AKC News // Fianna Fáil promises to cut council levies on builders

DEVELOPMENT levies charged by local authorities to builders to supply services will be cut in half for two years to spur construction in counties controlled by Fianna Fáil after the elections, Taoiseach Brian Cowen has said.

The levies cut, along with a plan to freeze business taxes for three years, form the highlights of the party’s local election manifesto, Accountable and Effective Local Government.

The levies, which were worth nearly €600 million in 2005 and nearly €700 million in 2006 to councils at the height of the building boom, have collapsed since, according to councils.

They play “an important part” in ensuring that public services are available to service major developments, but “there is evidence” that they “are acting as a disincentive to the progression of many projects,” the manifesto declares.

“At a time when it is important to try to maintain and increase employment by stimulating economic activity, Fianna Fáil will cut all development levy charges by 50 per cent for a two-year period for all projects through the planning system and those which have been substantially completed in that two-year period,” it went on.

However, local authorities will not lose out, since the Government will make up the difference through the annual payment made to each of them through the Local Government Fund from the Department of the Environment, the party pledged.

Business rates will be frozen for the next three years on councils controlled by Fianna Fáil, while the future of rates will be reviewed by Enterprise Ireland and representatives of local government, and other affected parties.

However, Dublin Chamber of Commerce last night said the freeze did not go far enough: “A freeze in commercial rates is simply not enough to support jobs,” said Gina Quin, Dublin chamber chief executive.

“Companies are cutting costs across the board to deal with their fall in revenue, and labour costs in particular. Local government needs to share this burden of readjustment in order to help companies balance the books. Therefore, rates need to be cut – not simply frozen – if we are to begin to avoid further pay and job cuts.”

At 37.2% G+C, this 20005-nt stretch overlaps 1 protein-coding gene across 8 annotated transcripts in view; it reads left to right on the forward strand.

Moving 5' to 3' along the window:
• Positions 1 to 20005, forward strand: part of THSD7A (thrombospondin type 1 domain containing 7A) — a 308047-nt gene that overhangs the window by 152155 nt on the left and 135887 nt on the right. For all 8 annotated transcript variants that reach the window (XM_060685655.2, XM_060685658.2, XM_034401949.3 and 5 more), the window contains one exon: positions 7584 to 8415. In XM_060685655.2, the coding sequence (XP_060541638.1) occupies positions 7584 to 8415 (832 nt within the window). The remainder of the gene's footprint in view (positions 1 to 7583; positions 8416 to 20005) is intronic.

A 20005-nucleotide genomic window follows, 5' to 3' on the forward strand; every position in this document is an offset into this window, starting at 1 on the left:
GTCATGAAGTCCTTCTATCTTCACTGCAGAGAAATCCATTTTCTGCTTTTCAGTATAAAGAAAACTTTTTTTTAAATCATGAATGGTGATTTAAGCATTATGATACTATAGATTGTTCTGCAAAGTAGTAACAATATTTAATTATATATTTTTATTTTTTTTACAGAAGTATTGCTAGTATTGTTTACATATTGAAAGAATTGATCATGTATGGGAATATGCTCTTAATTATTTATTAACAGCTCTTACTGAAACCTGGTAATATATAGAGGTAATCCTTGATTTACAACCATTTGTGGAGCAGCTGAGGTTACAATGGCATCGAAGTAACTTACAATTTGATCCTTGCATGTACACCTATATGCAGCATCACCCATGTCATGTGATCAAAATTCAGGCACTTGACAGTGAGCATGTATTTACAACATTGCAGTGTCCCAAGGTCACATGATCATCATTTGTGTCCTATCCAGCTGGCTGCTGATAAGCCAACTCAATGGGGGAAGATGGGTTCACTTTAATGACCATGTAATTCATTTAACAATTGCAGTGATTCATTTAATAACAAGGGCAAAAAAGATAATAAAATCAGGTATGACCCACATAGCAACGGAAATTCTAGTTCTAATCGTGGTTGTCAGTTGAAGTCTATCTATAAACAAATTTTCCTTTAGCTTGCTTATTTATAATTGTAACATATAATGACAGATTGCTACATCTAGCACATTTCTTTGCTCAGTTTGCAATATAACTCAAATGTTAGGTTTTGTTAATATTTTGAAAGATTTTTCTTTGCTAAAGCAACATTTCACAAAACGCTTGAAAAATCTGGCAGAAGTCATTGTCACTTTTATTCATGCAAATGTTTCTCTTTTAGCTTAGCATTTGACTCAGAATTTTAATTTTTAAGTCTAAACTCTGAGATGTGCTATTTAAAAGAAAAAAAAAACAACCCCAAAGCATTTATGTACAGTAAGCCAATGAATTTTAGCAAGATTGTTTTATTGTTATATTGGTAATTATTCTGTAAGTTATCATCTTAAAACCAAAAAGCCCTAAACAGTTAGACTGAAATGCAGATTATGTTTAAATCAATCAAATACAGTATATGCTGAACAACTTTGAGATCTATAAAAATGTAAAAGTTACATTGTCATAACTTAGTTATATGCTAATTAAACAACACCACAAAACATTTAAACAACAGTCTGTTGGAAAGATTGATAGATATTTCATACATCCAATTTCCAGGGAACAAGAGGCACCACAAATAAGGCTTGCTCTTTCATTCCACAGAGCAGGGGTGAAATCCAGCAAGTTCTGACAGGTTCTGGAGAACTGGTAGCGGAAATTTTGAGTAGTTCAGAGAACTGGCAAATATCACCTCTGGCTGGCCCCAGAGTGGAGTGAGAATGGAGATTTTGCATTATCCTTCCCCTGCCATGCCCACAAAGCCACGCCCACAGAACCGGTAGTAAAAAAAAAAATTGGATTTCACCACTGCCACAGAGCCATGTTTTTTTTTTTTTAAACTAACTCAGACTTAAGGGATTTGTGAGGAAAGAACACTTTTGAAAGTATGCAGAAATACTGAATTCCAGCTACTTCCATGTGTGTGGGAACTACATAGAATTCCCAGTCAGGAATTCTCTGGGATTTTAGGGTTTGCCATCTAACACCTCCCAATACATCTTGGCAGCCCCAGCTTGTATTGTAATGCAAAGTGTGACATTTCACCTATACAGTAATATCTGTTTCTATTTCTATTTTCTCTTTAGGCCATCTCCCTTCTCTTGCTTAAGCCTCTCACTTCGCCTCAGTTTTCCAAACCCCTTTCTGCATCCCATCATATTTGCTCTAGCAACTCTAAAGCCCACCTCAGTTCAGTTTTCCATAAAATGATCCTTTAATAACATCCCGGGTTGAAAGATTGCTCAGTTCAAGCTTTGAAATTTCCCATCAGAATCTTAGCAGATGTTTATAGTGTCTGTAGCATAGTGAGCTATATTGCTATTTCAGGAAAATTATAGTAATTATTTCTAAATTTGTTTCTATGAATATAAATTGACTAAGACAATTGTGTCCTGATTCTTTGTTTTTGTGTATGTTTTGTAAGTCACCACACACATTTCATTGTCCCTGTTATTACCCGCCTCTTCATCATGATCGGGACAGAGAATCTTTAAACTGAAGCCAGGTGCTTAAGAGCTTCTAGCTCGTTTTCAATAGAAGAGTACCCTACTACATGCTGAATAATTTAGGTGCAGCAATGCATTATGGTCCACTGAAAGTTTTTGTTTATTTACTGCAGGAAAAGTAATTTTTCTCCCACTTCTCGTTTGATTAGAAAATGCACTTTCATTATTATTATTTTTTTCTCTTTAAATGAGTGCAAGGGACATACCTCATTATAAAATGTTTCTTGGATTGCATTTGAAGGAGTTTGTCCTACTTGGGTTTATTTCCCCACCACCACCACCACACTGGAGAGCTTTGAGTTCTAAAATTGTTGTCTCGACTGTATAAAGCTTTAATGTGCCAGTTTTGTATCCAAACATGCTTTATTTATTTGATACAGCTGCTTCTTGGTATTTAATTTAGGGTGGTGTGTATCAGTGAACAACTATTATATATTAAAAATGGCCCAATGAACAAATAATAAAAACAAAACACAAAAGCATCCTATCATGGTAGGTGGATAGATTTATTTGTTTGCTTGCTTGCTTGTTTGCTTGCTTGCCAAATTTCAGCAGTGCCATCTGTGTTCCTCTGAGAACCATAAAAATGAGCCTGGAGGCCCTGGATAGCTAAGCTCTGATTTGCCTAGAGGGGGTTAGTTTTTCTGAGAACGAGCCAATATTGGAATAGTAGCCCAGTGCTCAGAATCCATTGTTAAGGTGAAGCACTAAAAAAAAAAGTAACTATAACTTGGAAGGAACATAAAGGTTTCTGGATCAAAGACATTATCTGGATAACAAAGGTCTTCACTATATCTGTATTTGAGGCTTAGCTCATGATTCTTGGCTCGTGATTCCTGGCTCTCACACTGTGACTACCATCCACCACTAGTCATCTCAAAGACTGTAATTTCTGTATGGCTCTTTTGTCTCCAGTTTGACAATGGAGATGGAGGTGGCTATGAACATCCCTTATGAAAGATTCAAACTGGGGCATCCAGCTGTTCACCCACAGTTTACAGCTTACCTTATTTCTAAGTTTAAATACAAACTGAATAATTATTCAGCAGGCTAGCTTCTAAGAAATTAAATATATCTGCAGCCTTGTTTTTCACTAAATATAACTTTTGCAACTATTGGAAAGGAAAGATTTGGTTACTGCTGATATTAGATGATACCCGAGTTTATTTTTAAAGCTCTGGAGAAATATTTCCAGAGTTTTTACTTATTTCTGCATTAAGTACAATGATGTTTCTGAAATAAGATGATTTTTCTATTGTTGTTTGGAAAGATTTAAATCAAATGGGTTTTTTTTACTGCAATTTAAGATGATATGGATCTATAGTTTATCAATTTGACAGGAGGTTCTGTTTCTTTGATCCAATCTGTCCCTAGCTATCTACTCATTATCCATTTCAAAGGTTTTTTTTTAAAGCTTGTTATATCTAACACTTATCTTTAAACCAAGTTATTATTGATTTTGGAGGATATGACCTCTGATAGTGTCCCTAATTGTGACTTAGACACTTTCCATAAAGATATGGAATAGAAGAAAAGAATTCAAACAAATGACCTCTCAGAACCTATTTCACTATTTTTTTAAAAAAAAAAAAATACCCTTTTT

Local authorities should cut their rates by 4 per cent this year to match the fall in prices expected, while Dublin chamber would ask “all candidates to commit to rate reductions over the next five years”, she said.

The Fianna Fáil manifesto also said links would be improved between County Enterprise Development Boards and Enterprise Ireland to create 12,000 jobs over the next four years.

The money necessary would be supplied by the State, private sources and the European Union under the Rural Development Programme.

Counties that have not attracted a major foreign company over the last five years will be targeted for special promotion by the Industrial Development Authority.

Support for new businesses will be offered by one-stop shops in each local authority, while city and county managers will be urged to improve their links with local businesses.

The party also says work experience places would be provided in local authorities to encourage the transfer of skills.

Council meetings should be broadcast “live” on the internet; more council documents should be published; and councils should guarantee to publish information within certain times.

Ethics legislation introduced over the last few years “has directly dealt with the worst actions of previous times”, the manifesto claims.

Local authorities should still keep the lead role in ensuring that councillors obey the rules, but the Standards in Public Office Commission should have greater oversight.

The election spending limits introduced recently by Minister for the Environment John Gormley are “necessary”, the document accepted.

But “we will ensure that their operation is reviewed to ensure that the bureaucracy involved is appropriate and is not unduly burdensome on candidates, especially those who do not have access to extensive technical support,” it says.

Source: The Irish Times

Date : 20-05-2009